But anyway, back when I was in Christian purity culture and didn't know ANYTHING about sex, I definitely believed it would always, automatically feel like a deep, emotional experience, and of course if I was in love with someone then I would want that. (It took me a long time to realize I'm asexual because I was like "yes! I do want sex! Definitely! ...oh wait what do you mean by 'sex' though, do you mean the deepest, most intimate connection 2 people can possibly have, or are we just talking about messing around with another person's genitals?")

Lololololol, quite a surprise when I found out sex is just the genital thing, and is IN NO WAY a shortcut to emotional intimacy. In fact, in my experience there is A WHOLE LOT of emotional analysis required. Figuring out how I feel and what I want, and communicating that with my partner, and understanding what he wants- there's a whole lot of work to do if you want sex to lead to emotional intimacy.

And as I said, Christian purity culture also teaches that wives often don't feel like having sex when their husband wants to, but the wife is supposed to say yes anyway. Umm... where's the intimacy in that?

I was taught that communication is super super important- which seems to be the OPPOSITE of what Lori Alexander and Mother Dearest believe. They seem to be saying that a wife should just totally fake it during sex and never let her husband know if there's some part she doesn't enjoy. That's not what I believed; I was taught communication is essential in marriage. But I was also taught that sex is really important for a man's self-confidence, and he'll just constantly feel terrible if he feels like his wife is "disrespecting" or "rejecting" him. It's something I do for him, and I have a responsibility to make sure it's good enough for him. Yes, I can communicate about if I don't like something, but only if I can do it in a way that doesn't lessen the experience for him.

Where's the intimacy in that?

So when I started having sex with Hendrix (who is now my husband) it was SO DIFFICULT for me to SAY SOMETHING if I didn't like the way he was touching me. And that's been the case even with non-sexual touch from other boyfriends in the past- I felt so worried about *how* to tell them not to touch in certain ways. Wow, I remember one guy I dated a long time ago, how he sometimes rubbed the ends of my fingers and I didn't like that but I tried to just politely tolerate it ... I spent a long time thinking about how to tell him to stop. And eventually I did tell him, and he stopped, and actually it wasn't anywhere near as big a deal as I had made it in my head.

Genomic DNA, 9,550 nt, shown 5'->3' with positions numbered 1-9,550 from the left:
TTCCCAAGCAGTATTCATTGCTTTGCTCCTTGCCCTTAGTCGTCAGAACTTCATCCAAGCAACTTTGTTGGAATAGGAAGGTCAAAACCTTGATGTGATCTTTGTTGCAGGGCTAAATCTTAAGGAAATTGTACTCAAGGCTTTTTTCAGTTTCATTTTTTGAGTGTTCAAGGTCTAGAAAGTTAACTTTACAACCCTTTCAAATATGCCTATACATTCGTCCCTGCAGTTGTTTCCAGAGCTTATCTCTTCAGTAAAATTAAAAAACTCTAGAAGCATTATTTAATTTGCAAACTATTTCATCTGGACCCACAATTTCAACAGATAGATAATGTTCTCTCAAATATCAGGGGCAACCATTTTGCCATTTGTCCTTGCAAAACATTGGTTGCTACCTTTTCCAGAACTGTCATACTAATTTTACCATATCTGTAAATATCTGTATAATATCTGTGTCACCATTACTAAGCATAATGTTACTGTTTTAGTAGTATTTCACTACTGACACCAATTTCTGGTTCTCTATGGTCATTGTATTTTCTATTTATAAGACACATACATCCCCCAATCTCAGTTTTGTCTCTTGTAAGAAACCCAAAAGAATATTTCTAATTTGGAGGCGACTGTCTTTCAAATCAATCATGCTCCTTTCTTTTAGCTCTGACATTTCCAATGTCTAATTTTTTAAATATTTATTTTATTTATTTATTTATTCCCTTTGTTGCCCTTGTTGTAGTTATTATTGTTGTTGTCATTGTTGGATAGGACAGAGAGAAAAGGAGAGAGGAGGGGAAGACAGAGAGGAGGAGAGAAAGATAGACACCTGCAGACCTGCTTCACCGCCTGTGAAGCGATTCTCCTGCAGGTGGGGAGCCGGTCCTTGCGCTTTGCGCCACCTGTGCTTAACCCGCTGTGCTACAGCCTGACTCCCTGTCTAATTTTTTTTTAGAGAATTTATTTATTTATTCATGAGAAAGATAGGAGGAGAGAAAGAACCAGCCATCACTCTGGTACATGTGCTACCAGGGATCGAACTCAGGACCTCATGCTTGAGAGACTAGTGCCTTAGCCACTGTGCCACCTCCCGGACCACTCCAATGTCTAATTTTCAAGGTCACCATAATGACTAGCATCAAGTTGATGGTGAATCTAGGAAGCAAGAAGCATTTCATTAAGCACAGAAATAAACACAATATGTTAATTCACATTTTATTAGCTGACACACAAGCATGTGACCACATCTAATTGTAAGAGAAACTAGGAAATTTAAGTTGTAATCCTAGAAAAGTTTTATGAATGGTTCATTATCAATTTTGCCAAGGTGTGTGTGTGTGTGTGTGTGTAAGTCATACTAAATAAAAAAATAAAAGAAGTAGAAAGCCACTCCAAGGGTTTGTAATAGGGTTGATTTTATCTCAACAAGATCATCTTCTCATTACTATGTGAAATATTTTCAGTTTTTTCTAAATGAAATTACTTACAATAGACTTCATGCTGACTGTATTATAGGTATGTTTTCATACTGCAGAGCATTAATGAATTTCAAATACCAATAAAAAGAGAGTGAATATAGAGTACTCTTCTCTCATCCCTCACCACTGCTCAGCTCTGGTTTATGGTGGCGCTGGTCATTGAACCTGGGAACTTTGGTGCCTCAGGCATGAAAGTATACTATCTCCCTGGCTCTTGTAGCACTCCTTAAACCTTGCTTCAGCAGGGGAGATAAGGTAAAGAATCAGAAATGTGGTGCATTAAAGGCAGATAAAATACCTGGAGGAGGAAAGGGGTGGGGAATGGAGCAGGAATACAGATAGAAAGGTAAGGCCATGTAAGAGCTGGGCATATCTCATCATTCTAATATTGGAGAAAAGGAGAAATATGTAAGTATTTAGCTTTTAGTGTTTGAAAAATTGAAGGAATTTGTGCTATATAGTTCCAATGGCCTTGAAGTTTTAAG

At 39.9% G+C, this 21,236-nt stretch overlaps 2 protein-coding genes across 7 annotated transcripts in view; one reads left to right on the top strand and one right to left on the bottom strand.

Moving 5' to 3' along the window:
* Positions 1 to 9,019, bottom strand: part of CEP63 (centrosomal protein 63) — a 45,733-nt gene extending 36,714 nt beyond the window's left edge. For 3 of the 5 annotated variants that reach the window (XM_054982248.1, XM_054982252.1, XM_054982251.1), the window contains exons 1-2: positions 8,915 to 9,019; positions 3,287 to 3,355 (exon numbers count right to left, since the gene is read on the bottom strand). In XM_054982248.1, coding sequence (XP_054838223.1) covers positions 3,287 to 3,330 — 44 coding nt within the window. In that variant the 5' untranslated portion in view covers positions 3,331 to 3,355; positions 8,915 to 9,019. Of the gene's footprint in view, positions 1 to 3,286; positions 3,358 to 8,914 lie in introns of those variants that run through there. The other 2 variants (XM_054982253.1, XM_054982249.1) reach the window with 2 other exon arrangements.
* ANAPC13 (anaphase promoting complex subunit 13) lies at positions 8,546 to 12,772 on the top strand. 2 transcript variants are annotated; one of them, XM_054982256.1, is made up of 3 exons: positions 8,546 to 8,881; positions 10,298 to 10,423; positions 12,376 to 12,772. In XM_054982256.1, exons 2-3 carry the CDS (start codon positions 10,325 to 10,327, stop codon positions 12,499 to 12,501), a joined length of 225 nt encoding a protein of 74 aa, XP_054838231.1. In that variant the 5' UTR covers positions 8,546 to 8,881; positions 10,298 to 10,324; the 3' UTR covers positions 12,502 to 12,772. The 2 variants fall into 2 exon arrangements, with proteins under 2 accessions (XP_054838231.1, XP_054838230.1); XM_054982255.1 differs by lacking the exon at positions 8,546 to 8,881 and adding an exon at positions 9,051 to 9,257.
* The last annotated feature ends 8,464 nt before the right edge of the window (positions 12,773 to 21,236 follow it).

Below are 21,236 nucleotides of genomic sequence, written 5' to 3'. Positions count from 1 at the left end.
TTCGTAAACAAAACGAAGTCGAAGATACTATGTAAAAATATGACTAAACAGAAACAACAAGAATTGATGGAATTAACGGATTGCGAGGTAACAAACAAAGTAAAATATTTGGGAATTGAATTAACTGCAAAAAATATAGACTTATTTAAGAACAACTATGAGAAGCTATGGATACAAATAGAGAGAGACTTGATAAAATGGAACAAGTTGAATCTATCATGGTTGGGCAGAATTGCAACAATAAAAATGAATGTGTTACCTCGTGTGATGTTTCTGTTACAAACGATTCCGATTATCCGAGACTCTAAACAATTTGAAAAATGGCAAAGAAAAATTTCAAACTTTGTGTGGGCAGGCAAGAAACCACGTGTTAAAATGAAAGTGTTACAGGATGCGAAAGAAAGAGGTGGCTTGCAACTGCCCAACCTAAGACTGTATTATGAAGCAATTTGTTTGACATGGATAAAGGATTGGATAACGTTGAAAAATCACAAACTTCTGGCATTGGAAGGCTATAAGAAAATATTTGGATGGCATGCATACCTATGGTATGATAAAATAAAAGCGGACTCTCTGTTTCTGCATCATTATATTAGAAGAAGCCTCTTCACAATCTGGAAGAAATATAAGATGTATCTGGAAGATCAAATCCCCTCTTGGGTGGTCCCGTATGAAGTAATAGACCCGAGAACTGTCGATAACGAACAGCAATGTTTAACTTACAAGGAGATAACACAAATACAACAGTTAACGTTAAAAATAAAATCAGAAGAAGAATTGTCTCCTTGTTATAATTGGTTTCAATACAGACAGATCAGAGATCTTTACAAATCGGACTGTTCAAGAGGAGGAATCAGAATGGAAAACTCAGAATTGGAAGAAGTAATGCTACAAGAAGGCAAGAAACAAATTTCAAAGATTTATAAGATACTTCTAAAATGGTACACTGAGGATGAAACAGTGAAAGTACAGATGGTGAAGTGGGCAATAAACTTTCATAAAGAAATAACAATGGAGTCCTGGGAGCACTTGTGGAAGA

Certainly if boyfriend-from-the-past had tried to do something against the purity rules, like *gasp* kiss me or something, I would have told him NO. But for something that's not a sin, and the reason I don't want to do it is I just don't want to do it, I had no idea how to say those words. We wouldn't want a boy to "feel rejected." My own preferences don't matter because they're just preferences, not about something that's actually a sin.

... Where's the "intimacy" in that?

So... I work very hard to communicate with Hendrix about sex, but wow it's so difficult. I have all this internalized purity-culture crap about how I *need* to have sex with him frequently or else I'm a bad wife, and how I can't just SAY what feels good or not during the actual having of the sex. My responsibility is to make sure it's a good experience for him; I shouldn't care about my own pleasure. Or pain.

Actually, Hendrix and I always have a discussion afterward about how we felt and what we liked or didn't like. I very much recommend having discussions like that with your partner. But it's still hard. We've been working on this for several years (and I am very proud to say we started having sex BEFORE we got married) and it's still hard.

It's hard because purity culture taught me 2 completely opposite things: That sex is intrinsically, automatically the most intimate you can possibly be with someone, and that I shouldn't just communicate how I feel during sex if it might affect my husband's enjoyment of it. 

Turns out both parts are nonsense. Sex isn't necessarily emotionally intimate. Maybe that's because I'm asexual- but, no, I really don't think that's it; I think people who aren't asexual aren't automatically on some kind of magical deep level of intimacy with any and all sexual partners either. And actually, the only way that kind of intimacy could even potentially be possible is if both of us are able to honestly communicate.


Conservative Christians Teach That Wives Are REQUIRED To Have Sex Even When They Don't Want To. Here Are The Receipts.
What Sex Is Like (According to Purity Culture) 
I Wanna Preach the Good News of Masturbation


One of the topics that readers voted for in the 2019 Reader Survey was "sex", so I wrote this post for y'all. ^_^